Summary: The comedy films of writer/producer/director Judd Apatow have somewhat dominated the last eight years or so. As well as being commercial hits, they have been lauded by critics for their sweet approach to comedy, blended with gross-out aspects and genuinely good scriptwriting.
I sure did laugh, but this spin-off eventually wears a little thin, and sometimes gets kind of disturbing
28 March 2011
Summary: The now very famous but widely despised Russell Brand made his breakthrough in 2008's "Forgetting Sarah Marshall", in which he played Aldous Snow, the lead singer of the fictional rock band, Infant Sorrow.
Excerpt: Forgetting Sarah Marshall meets The Hangover. If you like extreme raunch and tons of weenie and jayjay jokes...I guess this ones for you. Think of The Doors meets South Park. No stone is left unturned here and the gagas are cliche and base. Like when Gloria made a spinoff of All In The Family..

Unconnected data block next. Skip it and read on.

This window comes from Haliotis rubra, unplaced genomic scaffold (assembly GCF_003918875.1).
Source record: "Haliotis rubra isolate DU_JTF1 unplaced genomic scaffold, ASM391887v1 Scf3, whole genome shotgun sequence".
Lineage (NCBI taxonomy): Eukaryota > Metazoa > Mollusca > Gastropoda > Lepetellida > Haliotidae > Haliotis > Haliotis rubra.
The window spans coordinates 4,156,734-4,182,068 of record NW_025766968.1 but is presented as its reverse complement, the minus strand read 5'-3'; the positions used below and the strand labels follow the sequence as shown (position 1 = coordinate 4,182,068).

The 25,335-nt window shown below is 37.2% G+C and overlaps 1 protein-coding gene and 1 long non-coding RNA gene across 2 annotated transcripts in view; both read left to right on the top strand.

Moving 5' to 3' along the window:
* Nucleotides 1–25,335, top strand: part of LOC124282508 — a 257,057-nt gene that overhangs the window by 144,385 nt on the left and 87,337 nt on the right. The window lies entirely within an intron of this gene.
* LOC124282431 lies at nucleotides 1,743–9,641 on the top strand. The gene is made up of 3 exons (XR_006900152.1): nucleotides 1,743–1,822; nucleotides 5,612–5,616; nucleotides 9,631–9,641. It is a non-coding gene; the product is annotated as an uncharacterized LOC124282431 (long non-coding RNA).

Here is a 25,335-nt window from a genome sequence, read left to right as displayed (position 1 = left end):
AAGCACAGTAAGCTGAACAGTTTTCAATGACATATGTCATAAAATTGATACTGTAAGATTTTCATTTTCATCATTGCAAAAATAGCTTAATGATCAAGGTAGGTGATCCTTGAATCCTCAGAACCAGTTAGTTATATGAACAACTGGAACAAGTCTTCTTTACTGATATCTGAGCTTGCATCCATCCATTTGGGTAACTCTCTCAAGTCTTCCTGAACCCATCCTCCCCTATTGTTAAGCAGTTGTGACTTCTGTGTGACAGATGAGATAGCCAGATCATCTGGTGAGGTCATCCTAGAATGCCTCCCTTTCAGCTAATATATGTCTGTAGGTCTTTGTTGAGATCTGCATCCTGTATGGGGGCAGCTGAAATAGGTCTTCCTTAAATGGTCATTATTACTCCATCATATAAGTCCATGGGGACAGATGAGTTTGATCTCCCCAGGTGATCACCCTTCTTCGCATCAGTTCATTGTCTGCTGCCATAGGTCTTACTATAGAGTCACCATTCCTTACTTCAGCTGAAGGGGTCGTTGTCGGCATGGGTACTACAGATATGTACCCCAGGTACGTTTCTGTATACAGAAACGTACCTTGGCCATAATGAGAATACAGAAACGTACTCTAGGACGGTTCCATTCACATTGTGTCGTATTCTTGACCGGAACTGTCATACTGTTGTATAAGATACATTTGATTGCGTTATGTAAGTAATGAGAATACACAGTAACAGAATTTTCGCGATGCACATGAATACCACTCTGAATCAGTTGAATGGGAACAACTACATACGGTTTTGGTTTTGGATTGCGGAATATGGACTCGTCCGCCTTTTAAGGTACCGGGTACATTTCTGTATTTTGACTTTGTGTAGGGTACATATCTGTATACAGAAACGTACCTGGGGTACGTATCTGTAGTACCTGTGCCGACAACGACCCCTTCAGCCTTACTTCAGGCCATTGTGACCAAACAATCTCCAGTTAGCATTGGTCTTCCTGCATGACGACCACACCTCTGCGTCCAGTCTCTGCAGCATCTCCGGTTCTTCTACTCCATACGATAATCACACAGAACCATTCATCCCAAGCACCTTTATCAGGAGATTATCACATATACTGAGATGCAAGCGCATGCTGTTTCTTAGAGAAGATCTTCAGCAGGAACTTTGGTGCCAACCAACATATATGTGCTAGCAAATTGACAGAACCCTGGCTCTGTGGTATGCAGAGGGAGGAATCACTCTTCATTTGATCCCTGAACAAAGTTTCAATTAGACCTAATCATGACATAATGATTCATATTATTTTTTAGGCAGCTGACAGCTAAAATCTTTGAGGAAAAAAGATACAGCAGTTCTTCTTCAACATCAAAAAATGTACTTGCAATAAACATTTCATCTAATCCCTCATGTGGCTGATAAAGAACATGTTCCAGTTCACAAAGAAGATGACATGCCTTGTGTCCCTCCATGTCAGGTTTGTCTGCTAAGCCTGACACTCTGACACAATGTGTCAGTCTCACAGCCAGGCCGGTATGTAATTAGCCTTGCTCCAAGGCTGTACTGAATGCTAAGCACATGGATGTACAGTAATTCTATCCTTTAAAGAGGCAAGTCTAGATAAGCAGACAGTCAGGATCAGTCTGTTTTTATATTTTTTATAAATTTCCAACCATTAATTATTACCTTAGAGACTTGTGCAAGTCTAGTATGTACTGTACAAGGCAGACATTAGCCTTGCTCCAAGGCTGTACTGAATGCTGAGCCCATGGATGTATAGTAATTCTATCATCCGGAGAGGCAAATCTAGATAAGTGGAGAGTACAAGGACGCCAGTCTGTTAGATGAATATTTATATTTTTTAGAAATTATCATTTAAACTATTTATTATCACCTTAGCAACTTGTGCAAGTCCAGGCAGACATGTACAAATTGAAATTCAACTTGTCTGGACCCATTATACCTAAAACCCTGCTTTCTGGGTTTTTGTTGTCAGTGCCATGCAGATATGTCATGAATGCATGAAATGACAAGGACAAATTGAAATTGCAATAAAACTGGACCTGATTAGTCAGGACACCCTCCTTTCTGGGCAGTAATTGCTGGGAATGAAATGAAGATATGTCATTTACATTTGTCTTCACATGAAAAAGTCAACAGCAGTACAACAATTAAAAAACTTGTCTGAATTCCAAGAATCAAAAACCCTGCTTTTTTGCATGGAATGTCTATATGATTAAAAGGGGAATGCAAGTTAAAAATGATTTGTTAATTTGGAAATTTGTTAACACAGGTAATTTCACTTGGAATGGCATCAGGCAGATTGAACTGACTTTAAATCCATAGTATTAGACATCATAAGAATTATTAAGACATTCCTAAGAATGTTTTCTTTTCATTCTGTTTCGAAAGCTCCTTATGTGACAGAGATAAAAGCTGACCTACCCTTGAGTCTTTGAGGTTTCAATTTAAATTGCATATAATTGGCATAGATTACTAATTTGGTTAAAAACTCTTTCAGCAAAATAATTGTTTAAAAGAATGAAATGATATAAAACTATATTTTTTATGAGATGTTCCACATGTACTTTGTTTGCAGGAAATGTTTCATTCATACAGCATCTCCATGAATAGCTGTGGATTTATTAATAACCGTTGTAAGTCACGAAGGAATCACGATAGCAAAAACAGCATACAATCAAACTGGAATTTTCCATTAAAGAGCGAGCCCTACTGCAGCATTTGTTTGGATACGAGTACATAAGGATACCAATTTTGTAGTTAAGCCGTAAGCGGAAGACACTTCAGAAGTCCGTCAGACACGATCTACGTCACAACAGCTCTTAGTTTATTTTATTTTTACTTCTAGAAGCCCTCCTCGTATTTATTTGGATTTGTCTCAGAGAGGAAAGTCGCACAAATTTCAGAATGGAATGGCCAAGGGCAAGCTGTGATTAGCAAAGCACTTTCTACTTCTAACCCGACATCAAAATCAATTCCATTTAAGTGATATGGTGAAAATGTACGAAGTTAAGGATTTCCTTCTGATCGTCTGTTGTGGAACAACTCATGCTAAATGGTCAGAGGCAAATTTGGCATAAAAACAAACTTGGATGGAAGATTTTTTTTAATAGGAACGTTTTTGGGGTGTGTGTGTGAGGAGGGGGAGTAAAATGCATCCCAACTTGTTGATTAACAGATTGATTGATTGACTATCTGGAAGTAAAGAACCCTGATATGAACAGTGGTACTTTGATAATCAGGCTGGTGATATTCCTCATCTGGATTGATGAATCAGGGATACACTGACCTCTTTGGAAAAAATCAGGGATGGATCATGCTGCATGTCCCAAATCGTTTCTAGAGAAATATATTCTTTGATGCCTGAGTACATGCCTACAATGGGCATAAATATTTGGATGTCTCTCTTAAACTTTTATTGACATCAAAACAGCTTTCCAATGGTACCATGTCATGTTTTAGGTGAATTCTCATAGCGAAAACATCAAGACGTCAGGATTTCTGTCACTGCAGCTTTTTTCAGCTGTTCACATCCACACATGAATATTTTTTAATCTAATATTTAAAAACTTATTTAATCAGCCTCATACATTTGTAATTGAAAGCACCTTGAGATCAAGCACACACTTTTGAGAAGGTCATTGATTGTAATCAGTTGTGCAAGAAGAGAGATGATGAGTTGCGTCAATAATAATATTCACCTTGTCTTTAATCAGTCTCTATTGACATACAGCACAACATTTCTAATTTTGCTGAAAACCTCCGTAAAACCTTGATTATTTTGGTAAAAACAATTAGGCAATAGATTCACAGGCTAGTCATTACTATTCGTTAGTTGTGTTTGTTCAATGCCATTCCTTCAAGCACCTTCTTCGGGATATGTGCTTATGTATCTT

Summary: I kept hearing Get Him to the Greek, being compared to The Hangover, which I loved and thought extremely funny. Get Him to the Greek was at times more disturbing, pathetic, and gross than funny. I should have waited for it to come out on video.
Summary: For all its nods to Forgetting Sarah Marshall, I felt overall Jason Segal's deft, compassionate touch with the script was missed. However there were some, tears rolling down my face, hilarious scenes- "clench and sneeze" and "furry wall" were absolutely side splitting.
Summary: It was a very funny movie and Russell Brand played himself very well and he made for a very liakable character. A few "OMG" moments and overall a good laugh but would wait until it hits DVD as it is not a fantastic movie
Summary: there were a few moments of very good humour, but a few too many moments of trying to make emotional statements about relationships. the hangover did not bother with those moments and just went for the laughs all the way.
Summary: Hmmm, this sounds familiar... a young up and comer in the music biz is charged with getting a famously drunken and drugged up rock star to a comeback concert and comic chaos ensues... Anyone recall Richard Benjamin's "My Favorite Year" (1982)?